Because of the large and growing Nile River population, climate change’s impact on Egypt’s water resources can be considered one of the most pressing challenges. Egypt has already reached the poverty limit for water [61]. Egypt is very vulnerable to the effects of climate change, according to a 2002 assessment by the Egyptian Environmental Affairs Agency (EEAA), which stated that “due to the dense population, if climate change makes the climate in Egypt drier or warmer, pressures would become intensive on agriculture.” [62]. Changes in the Nile’s flow, which provides irrigation water for agriculture, would undoubtedly have an impact on Egypt’s economy. The construction of additional dams on the Nile River is one way that climatic and regional change could reduce the flow of the Nile [2]. As a result, our study has concentrated on crop irrigation water because agriculture is Egypt’s major use of water.
In any water body or natural area, evapotranspiration (ET) is one of the significant outcomes in the water balance equation. The Thornthwaite [63] method is widely used for estimation of potential (ET) [64]. As a significant method based on average monthly temperature, potential (ET) estimation was adopted in the two study areas depending on the Thornthwaite method. Egypt has 31 stations with climatic daily temperature measurements [65]. While each study area has one meteorological station from the 31 stations in Egypt, including Minia Climate St. and Alex. Climate St., as shown in Figure 7.
Meanwhile, if temperatures increase, it will cause an increase in (ET) causing an increase in water demand [61,66]. Temperature data were updated so that continuous time series were obtained. Figure 8 depicts the average temperatures at the two climate stations in 2020 ( (accessed on 24 March 2023)).
Three climatic scenarios were projected to represent the past, current, and future (predicted) conditions. Scenario I–1 represents the past conditions throughout the period (1960–1990). Scenario I–2 represents the current situation through the period (1991–2020) of climatic conditions. Based on the obtained regression lines pathways, scenarios I–3 were predicted (2021–2050). As water requirements for crops are the major component of the water balance in Egypt. Thus, updating the crop requirements is essential and important when considering all climatic-dependent (ET), agroclimatic regions, and crop coefficients [67]. Based on the monthly meteorological data, we estimated potential (ET) using Thornthwaite’s equation using the following formulae [64]
P E = 16 10 t n J a
J = 1 12 j
j = t n 5 1.514
a = 0.016 J + 0.5
E T = k × P E
where k : is a constant to correct P E for latitude other than 0⁰. P E : potential evapotranspiration, J : Heat Index, j : Coefficient monthly temperature (°C), a : Constant, and t n : Average monthly temperature (°C).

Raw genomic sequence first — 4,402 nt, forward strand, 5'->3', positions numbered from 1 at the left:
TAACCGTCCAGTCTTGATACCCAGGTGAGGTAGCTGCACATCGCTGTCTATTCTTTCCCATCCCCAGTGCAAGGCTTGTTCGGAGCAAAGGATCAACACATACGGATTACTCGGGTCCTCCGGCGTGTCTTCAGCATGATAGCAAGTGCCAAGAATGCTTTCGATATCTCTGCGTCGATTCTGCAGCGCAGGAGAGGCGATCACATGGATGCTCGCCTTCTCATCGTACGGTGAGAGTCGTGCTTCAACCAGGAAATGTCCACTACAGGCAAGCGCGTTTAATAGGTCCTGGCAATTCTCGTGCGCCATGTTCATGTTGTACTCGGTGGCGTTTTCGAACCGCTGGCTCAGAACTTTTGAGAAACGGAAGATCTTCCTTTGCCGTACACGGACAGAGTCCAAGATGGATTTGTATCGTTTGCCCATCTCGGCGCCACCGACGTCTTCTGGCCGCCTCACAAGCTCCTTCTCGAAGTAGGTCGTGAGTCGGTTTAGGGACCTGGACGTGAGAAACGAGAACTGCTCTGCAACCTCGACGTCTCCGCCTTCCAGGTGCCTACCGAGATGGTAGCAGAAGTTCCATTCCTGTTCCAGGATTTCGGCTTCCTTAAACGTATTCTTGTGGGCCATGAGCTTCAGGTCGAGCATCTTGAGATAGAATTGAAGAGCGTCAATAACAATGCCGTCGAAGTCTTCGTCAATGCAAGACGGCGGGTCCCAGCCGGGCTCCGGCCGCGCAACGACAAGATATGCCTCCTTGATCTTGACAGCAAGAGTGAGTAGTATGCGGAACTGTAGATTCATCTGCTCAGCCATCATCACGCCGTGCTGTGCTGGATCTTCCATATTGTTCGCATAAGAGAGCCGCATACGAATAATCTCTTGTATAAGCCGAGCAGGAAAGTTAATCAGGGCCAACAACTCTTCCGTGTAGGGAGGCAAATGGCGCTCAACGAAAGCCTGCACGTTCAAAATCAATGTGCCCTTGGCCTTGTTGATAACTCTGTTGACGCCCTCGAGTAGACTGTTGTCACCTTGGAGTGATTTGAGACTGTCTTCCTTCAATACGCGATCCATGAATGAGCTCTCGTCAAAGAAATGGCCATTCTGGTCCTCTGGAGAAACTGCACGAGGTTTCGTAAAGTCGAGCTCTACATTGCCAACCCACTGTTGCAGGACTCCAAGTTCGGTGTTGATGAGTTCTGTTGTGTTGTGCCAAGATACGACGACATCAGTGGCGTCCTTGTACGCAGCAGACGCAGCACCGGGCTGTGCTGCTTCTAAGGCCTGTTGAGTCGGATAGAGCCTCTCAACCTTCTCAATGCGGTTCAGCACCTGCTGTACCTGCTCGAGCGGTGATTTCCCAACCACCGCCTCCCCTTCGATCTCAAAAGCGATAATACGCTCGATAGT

3.5.2. Canals Lining Scenarios Justification (II)

Rehabilitation is a stream management strategy that has been used all throughout the world, including Egypt [68]. The process of transferring and distributing water across open canal networks is the main cause of irrigation water loss. Due to Egypt’s restricted river system, there is still not enough water available to meet demand [69]. Egypt is currently dealing with a major difficulty in filling the enormous gap between the required and available irrigation water. Additionally, this is the justification for the quick national project implementation for irrigation canal lining and restoration across the Egyptian countryside to meet the rising demand for food and agricultural productivity, as well as deal with the issues associated with rapid population expansion, as well as to preserve the large amount of wasted seepage water from the canals cross-section to the permeable soil in which they were excavated [70,71,72,73,74]. Without governorate borders, the total length of irrigation canals in Egypt exceeds 33,500 km within 20 governorates [75]. It is expected to gain and save a yearly amount of water of about 5 (BCM), which is a very large quantity for such a great national project. Other valuable gains are also expected in the environment and social sectors, including health.
Rehabilitation is the process by which a waterway’s structural integrity can be restored to a good working or previously degraded condition, as shown in Figure 9 [68,76,77]. According to [68,70,78,79], we can gain a reduction in seepage by about 60–80% by using concrete linings, but possible cracks or ill-constructed joints can cause seepage losses. In the current study areas, concrete lining has already been used. There are many equations used to estimate the amount of seepage water depending on soil type, length, wetted perimeter, water depth, width, hydraulic radius, slope, velocity, and discharge.